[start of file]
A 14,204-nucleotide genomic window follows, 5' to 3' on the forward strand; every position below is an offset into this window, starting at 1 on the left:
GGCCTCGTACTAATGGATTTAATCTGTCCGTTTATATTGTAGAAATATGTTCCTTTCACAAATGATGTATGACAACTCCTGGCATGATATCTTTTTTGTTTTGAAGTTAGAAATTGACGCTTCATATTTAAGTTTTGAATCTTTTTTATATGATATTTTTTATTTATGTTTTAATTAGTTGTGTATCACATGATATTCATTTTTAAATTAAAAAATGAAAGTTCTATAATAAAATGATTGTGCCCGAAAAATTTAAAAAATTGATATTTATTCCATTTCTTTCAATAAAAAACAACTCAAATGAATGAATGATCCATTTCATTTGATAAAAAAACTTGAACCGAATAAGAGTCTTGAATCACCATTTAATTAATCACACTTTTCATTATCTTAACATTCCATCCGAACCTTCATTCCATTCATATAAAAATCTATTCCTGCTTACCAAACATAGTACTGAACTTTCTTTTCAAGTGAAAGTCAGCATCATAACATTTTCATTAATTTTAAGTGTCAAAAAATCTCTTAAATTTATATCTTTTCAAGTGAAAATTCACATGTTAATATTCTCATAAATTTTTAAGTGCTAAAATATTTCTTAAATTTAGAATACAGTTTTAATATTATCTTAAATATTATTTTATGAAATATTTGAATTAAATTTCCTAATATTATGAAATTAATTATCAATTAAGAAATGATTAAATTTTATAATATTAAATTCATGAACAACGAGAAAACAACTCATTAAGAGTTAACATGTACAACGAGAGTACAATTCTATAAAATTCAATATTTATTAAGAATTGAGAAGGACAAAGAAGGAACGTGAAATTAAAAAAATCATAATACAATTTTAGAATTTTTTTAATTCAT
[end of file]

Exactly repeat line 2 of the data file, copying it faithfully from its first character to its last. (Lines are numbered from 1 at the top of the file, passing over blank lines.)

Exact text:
GGCCTCGTACTAATGGATTTAATCTGTCCGTTTATATTGTAGAAATATGTTCCTTTCACAAATGATGTATGACAACTCCTGGCATGATATCTTTTTTGTTTTGAAGTTAGAAATTGACGCTTCATATTTAAGTTTTGAATCTTTTTTATATGATATTTTTTATTTATGTTTTAATTAGTTGTGTATCACATGATATTCATTTTTAAATTAAAAAATGAAAGTTCTATAATAAAATGATTGTGCCCGAAAAATTTAAAAAATTGATATTTATTCCATTTCTTTCAATAAAAAACAACTCAAATGAATGAATGATCCATTTCATTTGATAAAAAAACTTGAACCGAATAAGAGTCTTGAATCACCATTTAATTAATCACACTTTTCATTATCTTAACATTCCATCCGAACCTTCATTCCATTCATATAAAAATCTATTCCTGCTTACCAAACATAGTACTGAACTTTCTTTTCAAGTGAAAGTCAGCATCATAACATTTTCATTAATTTTAAGTGTCAAAAAATCTCTTAAATTTATATCTTTTCAAGTGAAAATTCACATGTTAATATTCTCATAAATTTTTAAGTGCTAAAATATTTCTTAAATTTAGAATACAGTTTTAATATTATCTTAAATATTATTTTATGAAATATTTGAATTAAATTTCCTAATATTATGAAATTAATTATCAATTAAGAAATGATTAAATTTTATAATATTAAATTCATGAACAACGAGAAAACAACTCATTAAGAGTTAACATGTACAACGAGAGTACAATTCTATAAAATTCAATATTTATTAAGAATTGAGAAGGACAAAGAAGGAACGTGAAATTAAAAAAATCATAATACAATTTTAGAATTTTTTTAATTCAT